IT'S "THE WORST POSSIBLE DROP-DEAD DATE."
Unless New York Governor Andrew Cuomo extends the eviction moratorium, or Chief Administrative Judge Lawrence K. Marks pushes back the deadline for restarting cases, eviction and related legal proceedings filed pre-pandemic (prior to March 16, 2020) will resume, tomorrow.
Currently, there are approximately 14,000 active eviction warrants that predate the pandemic. Many more tenants—including those involved in proceedings that are pending before L&T Courts, but where warrants have not yet issued—are potentially at risk of being displaced from their homes. The Legal Aid Society estimates that number to be around 200,000. And that's in New York City alone. Judith Goldiner, attorney-in-charge of the Civil Law Reform Unit at the Legal Aid Society was recently quoted as saying, “Wednesday is the worst possible drop-dead date.”
Critics like Ms. Goldiner believe that our elected officials haven’t done enough for tenants. In comparison, states like New Jersey, Connecticut, Massachusetts, and Vermont all have eviction moratoriums that outlast New York’s. In fact, Philadelphia’s eviction protections extend through March of 2021.
While New York did recently pass the Tenant Safe Harbor Act, that statute only protects renters who can demonstrate that COVID caused them financial harm. Additionally, that law doesn’t cancel the rental obligation, nor does it prohibit landlords from seeking and enforcing money judgments. (Please click here to read our piece covering the Tenant Safe Harbor Act.)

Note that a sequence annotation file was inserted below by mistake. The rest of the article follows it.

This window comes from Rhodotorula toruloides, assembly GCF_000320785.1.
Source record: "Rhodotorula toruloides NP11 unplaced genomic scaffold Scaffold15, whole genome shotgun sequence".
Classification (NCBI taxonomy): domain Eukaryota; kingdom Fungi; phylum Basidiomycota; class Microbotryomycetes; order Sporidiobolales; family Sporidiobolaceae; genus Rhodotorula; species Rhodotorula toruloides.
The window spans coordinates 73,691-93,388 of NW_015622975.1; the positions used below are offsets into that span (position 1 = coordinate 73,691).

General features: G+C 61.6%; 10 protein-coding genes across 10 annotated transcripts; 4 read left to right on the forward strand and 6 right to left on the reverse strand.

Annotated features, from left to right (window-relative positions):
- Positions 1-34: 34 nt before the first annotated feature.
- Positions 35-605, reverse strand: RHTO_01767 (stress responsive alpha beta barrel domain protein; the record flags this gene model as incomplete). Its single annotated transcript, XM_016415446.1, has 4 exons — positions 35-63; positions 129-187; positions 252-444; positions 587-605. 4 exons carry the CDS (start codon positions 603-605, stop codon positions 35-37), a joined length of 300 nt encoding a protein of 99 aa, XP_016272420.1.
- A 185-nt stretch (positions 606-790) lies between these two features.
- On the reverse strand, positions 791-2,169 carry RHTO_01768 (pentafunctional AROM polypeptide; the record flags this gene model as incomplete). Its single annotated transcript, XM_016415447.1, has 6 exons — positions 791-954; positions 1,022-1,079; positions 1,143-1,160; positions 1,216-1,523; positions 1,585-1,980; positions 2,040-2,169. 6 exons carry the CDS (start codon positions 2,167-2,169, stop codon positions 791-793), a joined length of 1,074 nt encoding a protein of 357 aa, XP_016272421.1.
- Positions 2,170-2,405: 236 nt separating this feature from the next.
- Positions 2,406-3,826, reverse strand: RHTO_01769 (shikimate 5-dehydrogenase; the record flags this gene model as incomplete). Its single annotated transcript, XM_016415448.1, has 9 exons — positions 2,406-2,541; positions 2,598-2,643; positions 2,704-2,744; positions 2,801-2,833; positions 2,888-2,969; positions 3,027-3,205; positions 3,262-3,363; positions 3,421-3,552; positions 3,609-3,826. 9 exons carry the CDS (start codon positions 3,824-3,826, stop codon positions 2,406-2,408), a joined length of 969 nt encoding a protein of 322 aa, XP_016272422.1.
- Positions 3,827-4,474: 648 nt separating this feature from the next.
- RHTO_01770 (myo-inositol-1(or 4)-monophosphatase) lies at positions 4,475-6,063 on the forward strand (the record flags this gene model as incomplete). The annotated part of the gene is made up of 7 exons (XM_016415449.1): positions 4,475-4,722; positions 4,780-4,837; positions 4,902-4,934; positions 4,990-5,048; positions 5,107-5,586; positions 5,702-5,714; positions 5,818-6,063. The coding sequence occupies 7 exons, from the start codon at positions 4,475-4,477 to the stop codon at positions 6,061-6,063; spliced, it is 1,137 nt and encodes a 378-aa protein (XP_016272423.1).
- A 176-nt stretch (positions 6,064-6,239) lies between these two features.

It remains to be seen how our court system will respond to this development, and, indeed, to the expected “tsunami” of new filings that are anticipated once Governor Cuomo’s moratorium on new eviction cases expires on August 22, 2020.
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DISCLAIMER: As COVID-19 related developments change daily, this must be viewed as an exceptionally fluid situation. Accordingly, prior to taking any action, we strongly urge you to contact our office to ascertain whether there has been any change that would impact any recommendations made, or whether there are discrete facts or developments which would warrant undertaking a different tact or course.